Sixty people have died and around 1,000 people have been wounded since April 1 when the protests started.
Sixty people have died and around 1,000 people have been wounded since April 1, when opponents of President Nicolas Maduro intensified their attempts to remove him from power, according to government figures.
The massive protests have been fueled by soaring inflation and shortages of food and medicine, a result of Venezuela's economic collapse driven by the fall in prices for its crucial oil exports since 2014.
In an attempt to stabilize its foreign exchange market, the government on Wednesday devalued its currency, the Bolivar, by 64 percent.
Under the overhauled official exchange system, the government let investors bid for US dollars at a new higher rate in what Maduro said was an effort to undermine the black market.
The rate of 2,010 Bolivars per dollar represents a sharp devaluation compared to 721 bolivars under the previous system, but is still far below the black market rate, currently around 6,000 bolivars per dollar.
The central bank sold $24 million overall, mostly to companies importing foreign goods.
"The amount assigned was laughable. It shows the lack of currency," economist Jesus Casique told AFP.
On Wednesday some 5,000 protesters clashed with police when they tried to march to the foreign ministry headquarters in a demo aimed at coinciding with an Organization of American States meeting on Venezuela.
Violent clashes later broke out in eastern Caracas, which authorities said resulted in scores of wounded.
The OAS meeting at the group's headquarters in Washington, however, was suspended because members could not agree on how to handle the Venezuelan crisis -- a development that Foreign Minister Delcy Rodriguez celebrated as a victory.
"The only consensus is that there is no consensus," Rodriguez told VTV state television from Washington.
"The voice of moral authority imposed itself ... they have been defeated," she said.
The domestic opposition to Maduro, however, feels far from being defeated, and has called for more demos on Saturday, this time to protest widespread hunger.
"The game seems to be deadlocked. The government is becoming more and more repressive and the opposition is continuing its protests in the street," said political analyst Luis Salamanca.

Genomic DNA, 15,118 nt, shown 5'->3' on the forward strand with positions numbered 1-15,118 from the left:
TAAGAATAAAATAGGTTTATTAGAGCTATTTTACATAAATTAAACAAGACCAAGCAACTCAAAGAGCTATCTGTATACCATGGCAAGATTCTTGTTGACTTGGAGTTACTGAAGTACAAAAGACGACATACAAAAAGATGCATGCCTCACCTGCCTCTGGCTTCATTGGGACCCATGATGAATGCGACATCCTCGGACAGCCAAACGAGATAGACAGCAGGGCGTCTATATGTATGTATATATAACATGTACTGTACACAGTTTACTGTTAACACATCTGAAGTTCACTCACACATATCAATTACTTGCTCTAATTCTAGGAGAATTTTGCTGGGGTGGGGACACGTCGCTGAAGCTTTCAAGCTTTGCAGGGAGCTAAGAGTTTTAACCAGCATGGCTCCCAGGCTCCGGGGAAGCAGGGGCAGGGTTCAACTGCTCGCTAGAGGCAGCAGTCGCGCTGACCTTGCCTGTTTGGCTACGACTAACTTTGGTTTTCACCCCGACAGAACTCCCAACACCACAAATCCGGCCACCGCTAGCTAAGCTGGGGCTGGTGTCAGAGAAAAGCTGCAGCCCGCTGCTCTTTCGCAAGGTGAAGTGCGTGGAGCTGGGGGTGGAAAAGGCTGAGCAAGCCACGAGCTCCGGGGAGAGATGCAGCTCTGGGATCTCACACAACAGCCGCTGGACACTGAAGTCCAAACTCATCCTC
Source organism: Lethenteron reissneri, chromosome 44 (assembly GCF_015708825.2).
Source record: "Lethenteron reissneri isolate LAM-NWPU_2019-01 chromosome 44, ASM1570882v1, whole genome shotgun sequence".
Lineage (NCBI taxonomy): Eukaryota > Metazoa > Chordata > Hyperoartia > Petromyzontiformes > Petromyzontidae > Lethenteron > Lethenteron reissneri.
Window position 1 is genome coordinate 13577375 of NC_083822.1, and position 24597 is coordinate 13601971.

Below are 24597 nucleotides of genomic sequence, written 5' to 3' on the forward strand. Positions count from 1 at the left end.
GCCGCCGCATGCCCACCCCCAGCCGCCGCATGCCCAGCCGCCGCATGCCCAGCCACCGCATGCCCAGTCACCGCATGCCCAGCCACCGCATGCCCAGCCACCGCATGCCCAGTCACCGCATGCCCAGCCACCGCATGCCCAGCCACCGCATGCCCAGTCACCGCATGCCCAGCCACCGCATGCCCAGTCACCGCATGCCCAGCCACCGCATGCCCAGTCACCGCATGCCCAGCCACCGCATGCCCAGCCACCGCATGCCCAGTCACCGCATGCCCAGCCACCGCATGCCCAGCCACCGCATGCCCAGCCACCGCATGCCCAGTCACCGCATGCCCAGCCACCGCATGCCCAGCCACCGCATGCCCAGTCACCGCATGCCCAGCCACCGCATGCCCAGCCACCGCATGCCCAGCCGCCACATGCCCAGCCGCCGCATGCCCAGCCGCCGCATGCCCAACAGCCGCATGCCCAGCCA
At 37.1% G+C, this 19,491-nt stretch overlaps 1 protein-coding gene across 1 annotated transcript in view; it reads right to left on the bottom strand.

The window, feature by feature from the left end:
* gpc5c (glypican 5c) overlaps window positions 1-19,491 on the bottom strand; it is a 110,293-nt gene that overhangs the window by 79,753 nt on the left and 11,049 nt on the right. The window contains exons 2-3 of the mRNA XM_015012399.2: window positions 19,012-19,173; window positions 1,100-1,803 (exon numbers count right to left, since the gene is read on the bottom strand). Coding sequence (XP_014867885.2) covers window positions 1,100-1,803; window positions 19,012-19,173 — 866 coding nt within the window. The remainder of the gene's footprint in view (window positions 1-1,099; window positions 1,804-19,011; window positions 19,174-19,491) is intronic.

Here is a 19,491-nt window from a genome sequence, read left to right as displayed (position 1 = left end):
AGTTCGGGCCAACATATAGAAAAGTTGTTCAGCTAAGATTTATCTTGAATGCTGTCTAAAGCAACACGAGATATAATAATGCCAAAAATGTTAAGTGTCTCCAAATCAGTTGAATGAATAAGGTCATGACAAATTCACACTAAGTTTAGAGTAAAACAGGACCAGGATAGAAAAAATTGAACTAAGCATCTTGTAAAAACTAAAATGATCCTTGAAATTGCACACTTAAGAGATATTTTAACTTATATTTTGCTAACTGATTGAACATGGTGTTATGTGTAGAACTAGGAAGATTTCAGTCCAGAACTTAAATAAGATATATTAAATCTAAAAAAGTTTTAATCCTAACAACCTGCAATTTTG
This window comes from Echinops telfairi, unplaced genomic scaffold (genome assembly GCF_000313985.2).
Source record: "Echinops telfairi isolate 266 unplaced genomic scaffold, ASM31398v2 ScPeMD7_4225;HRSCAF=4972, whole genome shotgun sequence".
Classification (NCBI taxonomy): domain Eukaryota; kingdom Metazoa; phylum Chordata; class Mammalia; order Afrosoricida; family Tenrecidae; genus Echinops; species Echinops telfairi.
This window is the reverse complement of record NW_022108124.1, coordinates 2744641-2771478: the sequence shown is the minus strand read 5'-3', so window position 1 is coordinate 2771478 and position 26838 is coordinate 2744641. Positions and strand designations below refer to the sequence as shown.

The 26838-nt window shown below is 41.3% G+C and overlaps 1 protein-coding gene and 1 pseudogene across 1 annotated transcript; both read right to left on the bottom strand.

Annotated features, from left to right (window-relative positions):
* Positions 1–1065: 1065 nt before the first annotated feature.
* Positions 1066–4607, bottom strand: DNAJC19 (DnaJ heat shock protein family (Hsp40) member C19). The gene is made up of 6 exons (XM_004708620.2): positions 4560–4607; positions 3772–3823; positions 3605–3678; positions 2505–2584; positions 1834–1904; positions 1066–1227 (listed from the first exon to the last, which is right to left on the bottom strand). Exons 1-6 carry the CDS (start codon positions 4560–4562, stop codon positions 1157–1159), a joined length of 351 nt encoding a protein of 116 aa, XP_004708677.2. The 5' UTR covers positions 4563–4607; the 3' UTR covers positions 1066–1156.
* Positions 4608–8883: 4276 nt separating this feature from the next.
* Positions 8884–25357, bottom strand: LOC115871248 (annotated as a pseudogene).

"There could be a total, serious confrontation, permanent chaos. Anything could happen here -- even a popular uprising."
Opposition congressional speaker Julio Borges visited European lawmakers on Wednesday in Brussels, where he warned Maduro's plan to re-write the constitution will trigger more bloodshed.
At a news conference, Borges asked for "help" from EU institutions so that "those who have violated human rights are also hit with sanctions."
Venezuelan National Guard forces on Wednesday assaulted several reporters, including AFP photographer Luis Robayo, as they covered a protest.
Robayo said the troops beat him as they sought to prevent him taking pictures of clashes between demonstrators and the National Guard on Caracas' Francisco Fajardo highway.
"The National Guard started to go by on motorbikes. They approached and one of them hit me several times in the head, then they pushed me and I fell. They lifted me up by the (bulletproof) vest, and my camera fell," he recalled.
One of them tried to take off Robayo's gas mask and arrest him only to be told to stop by a superior, the photographer said.
Guards took away the photographer's vehicle and belongings, his driver said.
At least two photographers with other media faced beatings and brief arrests, professional associations and colleagues said.
Authorities on Wednesday began a 48-hour process of signing up candidates for a planned constitutional reform body, a move that has inflamed anti-government protests.
Maduro opponents say he aims to keep himself in power by stacking the planned "constitutional assembly" with allies.
The electoral authorities have called on candidates to sign up online to seek election to the 545-member assembly, which will be tasked with writing a new constitution.
The center right-led opposition coalition has vowed not to take part.
"I hope no one will commit treason by taking part in such an absolutely fraudulent process," opposition leader Henrique Capriles said.